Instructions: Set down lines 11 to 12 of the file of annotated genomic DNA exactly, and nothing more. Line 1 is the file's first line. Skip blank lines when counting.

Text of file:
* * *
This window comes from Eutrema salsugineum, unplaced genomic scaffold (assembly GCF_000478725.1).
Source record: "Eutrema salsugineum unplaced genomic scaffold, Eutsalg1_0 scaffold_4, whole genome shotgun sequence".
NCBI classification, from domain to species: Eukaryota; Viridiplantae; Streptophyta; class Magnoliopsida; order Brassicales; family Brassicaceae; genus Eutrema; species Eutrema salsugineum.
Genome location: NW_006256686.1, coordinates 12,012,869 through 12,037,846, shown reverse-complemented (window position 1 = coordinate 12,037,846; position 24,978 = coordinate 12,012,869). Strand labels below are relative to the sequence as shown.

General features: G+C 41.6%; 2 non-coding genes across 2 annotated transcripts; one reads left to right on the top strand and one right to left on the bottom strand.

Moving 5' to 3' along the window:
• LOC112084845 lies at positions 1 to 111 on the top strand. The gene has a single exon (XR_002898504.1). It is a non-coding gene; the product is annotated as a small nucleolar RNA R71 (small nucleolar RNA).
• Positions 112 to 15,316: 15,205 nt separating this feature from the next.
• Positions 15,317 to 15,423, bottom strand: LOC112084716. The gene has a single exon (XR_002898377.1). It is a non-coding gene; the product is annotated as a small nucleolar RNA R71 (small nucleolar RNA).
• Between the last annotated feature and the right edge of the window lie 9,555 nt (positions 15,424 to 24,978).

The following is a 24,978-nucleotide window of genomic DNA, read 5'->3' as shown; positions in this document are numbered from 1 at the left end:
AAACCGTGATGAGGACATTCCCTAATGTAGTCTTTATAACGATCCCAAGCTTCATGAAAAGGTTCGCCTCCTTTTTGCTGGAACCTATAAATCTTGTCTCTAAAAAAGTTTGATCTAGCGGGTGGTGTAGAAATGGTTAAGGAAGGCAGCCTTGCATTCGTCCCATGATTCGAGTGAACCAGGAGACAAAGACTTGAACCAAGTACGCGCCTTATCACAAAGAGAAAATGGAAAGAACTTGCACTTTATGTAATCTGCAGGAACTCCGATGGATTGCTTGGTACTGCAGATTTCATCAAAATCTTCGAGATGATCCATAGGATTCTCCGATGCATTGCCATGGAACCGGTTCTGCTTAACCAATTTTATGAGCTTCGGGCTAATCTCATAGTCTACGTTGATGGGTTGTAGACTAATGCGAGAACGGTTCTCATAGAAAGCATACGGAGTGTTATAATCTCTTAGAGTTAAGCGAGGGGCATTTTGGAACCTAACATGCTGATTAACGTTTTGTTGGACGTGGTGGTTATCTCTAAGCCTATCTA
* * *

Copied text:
The following is a 24,978-nucleotide window of genomic DNA, read 5'->3' as shown; positions in this document are numbered from 1 at the left end:
AAACCGTGATGAGGACATTCCCTAATGTAGTCTTTATAACGATCCCAAGCTTCATGAAAAGGTTCGCCTCCTTTTTGCTGGAACCTATAAATCTTGTCTCTAAAAAAGTTTGATCTAGCGGGTGGTGTAGAAATGGTTAAGGAAGGCAGCCTTGCATTCGTCCCATGATTCGAGTGAACCAGGAGACAAAGACTTGAACCAAGTACGCGCCTTATCACAAAGAGAAAATGGAAAGAACTTGCACTTTATGTAATCTGCAGGAACTCCGATGGATTGCTTGGTACTGCAGATTTCATCAAAATCTTCGAGATGATCCATAGGATTCTCCGATGCATTGCCATGGAACCGGTTCTGCTTAACCAATTTTATGAGCTTCGGGCTAATCTCATAGTCTACGTTGATGGGTTGTAGACTAATGCGAGAACGGTTCTCATAGAAAGCATACGGAGTGTTATAATCTCTTAGAGTTAAGCGAGGGGCATTTTGGAACCTAACATGCTGATTAACGTTTTGTTGGACGTGGTGGTTATCTCTAAGCCTATCTA